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How to recover from a student loan default

College • March 11, 2019 • Reyna Gobel


What you’ll learn

  • How to check if a loan went into default
  • How to remove a default from your credit report


When I returned to school in 2004, I wasn’t able to get new federal student loans. One of the 16 student loans I had borrowed as an undergrad wasn’t included in my student loan consolidation and went into default because I didn’t know it existed.

I was able to get an affordable repayment plan to get out of default. I returned to school with new student loans 6 months later and got the default removed from my credit report in a year’s time.

Here’s what you can learn from my student loan default story.

  1. Keep track of all your loans

    I could have avoided my situation if I’d logged in and checked on the status of my federal student loans. You’ll be able to see the status of all your federal loans at studentloans.gov and can see if any of them are in default.

    Make sure federal student loan payment breaks such as deferment and forbearance are properly recorded. If there are any errors, contact the student loan servicer in charge of that particular loan. If you are in default, contact the guaranty agency that administers your loan and collects from borrowers.

    You can also log in to your account with your private lender, to check on the status of your private student loans.

  2. Get on a Default Rehabilitation Plan ASAP

    There is an income-driven plan for paying off federal student loans in default. The rehabilitation plan for default allows you make payments based on income. After a number of monthly, on-time payments, your loan will be out of default. Then you can get on a regular income-driven repayment plan, or any other plan you choose. At this point, the default can be removed from your credit report, however it will still show late payments that were reported by your servicer before the loan went into default.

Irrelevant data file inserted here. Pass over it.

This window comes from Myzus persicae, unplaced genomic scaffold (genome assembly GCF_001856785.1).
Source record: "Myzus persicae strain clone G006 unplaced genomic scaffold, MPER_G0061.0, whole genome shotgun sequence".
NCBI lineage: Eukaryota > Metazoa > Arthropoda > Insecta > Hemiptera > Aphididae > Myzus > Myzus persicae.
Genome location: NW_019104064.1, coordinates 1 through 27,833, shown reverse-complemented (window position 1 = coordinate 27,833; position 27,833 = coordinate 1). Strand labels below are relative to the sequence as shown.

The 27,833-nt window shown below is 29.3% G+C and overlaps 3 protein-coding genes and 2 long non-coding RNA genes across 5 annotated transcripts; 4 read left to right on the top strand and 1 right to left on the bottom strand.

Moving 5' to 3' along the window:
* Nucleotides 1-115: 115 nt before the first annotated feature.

3. Review your credit reports

    You’re allowed three free credit reports annually—one from Equifax, one from Experian, and one from TransUnion. On these reports, you can see all your loans and debt, whether you have federal student loans, private student loans, or both. This is a good time to not only check on the status of your loans, but to make sure everything on your report is accurate. If you are cleared from a federal student loan default, you’ll need to check your report to make sure the default did drop off your credit report about 60 days later.

Avoid default whenever possible

Remember the old childhood phrase, “Are we there yet?” This is one time you don’t want to be. Avoid penalties like an impacted credit report by taking proactive action before a default occurs.

Don’t hide from your federal or private student loans. Ask about repayment plan possibilities.


Reyna Gobel is a journalist, author, professional speaker, and educator who's been quoted by Money Magazine, Real Simple, and The Washington Post. She’s spoken at hundreds of colleges across the country about student debt—and she’s the author of "CliffsNotes Graduation Debt" and “CliffsNotes Parents’ Guide to Paying for College and Repaying Student Loans.”


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Sallie Mae does not provide financial, tax, or legal advice and the information contained in this article does not constitute tax, legal, or financial advice. Sallie Mae does not make any claims, promises, or guarantees about the accuracy, completeness, or adequacy of the information contained in this article. Readers should consult their own attorneys or other tax advisors regarding any financial strategies mentioned in this article. These materials are for informational purposes only and do not necessarily reflect the views or endorsement of Sallie Mae.